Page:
Water must be managed in the public interest.
1. The Public Trust Doctrine.The public trust doctrine is insufficiently recognized in decisions on how best to allocate water to serve all of the public’s needs for access and enjoyment. Very high priority must be given to the public trust doctrine in future water allocation decisions.
2. Right to Water. Every person in California must be assured the minimum amount of high quality water necessary for life at an affordable price. Additional water consumed should cost more.
3. Open Public Process. The public, as owners of California’s water resources, must have the determining role in the development and adoption of any statewide water policy. The process must be open, transparent and accountable, and include the active involvement of all sectors of California’s diverse population.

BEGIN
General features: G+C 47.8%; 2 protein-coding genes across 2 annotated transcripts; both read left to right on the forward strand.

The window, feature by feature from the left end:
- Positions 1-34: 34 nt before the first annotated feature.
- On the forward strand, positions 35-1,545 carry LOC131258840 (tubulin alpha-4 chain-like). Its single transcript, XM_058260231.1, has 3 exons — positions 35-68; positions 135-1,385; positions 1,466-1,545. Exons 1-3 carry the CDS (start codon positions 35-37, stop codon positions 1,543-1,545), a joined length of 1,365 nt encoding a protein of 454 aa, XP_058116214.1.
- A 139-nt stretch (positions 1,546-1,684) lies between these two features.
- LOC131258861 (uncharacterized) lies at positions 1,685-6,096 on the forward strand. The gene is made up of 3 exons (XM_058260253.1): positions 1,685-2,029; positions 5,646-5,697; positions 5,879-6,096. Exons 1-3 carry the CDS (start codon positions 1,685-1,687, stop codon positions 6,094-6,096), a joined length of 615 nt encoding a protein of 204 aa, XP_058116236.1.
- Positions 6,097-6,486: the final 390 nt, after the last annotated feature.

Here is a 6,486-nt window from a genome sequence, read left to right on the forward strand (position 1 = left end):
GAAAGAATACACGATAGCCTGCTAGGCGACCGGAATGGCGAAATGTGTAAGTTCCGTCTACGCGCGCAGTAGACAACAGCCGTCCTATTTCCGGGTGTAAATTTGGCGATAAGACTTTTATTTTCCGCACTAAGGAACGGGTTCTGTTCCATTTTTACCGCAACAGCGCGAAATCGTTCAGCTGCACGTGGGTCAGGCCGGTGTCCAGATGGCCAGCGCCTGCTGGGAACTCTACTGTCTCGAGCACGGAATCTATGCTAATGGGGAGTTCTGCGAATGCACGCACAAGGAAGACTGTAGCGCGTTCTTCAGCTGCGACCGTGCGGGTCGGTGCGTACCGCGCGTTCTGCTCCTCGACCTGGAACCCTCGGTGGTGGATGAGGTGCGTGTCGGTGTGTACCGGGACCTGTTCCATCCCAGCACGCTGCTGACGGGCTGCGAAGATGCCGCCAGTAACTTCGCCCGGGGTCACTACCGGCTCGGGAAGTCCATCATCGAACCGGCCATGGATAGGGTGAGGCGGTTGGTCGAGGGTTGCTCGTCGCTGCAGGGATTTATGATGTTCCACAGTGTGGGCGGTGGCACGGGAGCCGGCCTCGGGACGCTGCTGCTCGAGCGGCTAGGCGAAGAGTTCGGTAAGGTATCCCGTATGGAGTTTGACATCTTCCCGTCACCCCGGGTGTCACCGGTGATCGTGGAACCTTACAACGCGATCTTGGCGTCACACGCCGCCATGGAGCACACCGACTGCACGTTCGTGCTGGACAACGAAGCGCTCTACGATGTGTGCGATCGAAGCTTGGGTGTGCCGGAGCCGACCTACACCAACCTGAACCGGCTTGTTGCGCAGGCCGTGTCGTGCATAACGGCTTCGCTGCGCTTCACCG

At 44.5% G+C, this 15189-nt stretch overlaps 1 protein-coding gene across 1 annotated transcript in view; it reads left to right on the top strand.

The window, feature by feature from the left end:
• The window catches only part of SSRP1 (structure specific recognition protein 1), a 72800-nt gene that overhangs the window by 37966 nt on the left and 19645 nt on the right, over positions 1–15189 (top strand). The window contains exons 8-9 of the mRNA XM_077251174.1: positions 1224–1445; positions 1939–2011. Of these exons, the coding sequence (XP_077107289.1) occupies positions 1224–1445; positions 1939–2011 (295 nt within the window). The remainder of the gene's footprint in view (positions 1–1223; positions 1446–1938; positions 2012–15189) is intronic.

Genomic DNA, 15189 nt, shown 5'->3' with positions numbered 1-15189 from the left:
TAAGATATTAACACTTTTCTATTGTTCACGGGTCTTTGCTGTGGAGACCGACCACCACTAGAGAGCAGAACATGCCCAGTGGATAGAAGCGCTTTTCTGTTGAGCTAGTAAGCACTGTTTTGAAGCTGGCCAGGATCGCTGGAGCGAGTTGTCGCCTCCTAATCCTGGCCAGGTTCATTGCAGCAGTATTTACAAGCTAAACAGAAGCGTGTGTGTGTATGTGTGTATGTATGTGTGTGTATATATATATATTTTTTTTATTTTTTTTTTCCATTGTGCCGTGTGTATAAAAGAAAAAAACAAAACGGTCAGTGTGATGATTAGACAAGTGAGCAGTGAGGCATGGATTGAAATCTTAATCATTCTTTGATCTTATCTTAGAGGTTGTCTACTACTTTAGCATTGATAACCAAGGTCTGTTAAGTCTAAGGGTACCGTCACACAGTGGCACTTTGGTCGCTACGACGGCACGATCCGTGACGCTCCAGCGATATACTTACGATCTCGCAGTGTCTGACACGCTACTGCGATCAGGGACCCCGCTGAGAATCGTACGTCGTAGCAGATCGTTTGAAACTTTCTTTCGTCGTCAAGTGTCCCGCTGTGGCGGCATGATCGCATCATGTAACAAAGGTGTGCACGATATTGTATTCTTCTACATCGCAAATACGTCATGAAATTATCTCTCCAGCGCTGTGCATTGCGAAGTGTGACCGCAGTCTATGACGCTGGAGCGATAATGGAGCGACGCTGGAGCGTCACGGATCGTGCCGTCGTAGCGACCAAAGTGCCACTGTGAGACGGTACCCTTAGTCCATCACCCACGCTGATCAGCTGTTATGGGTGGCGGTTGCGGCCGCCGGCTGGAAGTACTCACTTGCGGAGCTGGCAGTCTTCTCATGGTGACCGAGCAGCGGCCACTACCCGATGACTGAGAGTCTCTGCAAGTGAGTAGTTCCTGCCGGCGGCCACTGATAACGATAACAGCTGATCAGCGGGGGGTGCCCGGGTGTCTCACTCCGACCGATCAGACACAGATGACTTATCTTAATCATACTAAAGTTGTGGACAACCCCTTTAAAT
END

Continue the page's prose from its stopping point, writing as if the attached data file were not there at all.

4. Water Management. Comprehensive management of state and regional water supplies is best achieved through agency cooperation and coordination. To that end, we support restructuring water administration by eliminating or combining, to the extent feasible, agencies whose jurisdictions lie within the same watershed.
5. Good Science. Computer models used to project water supplies, both surface and groundwater, must be publicly available, be predictable, accurate, transparent and accessible on the Internet. They must be subjected to peer review and truly reflect the resources of the state.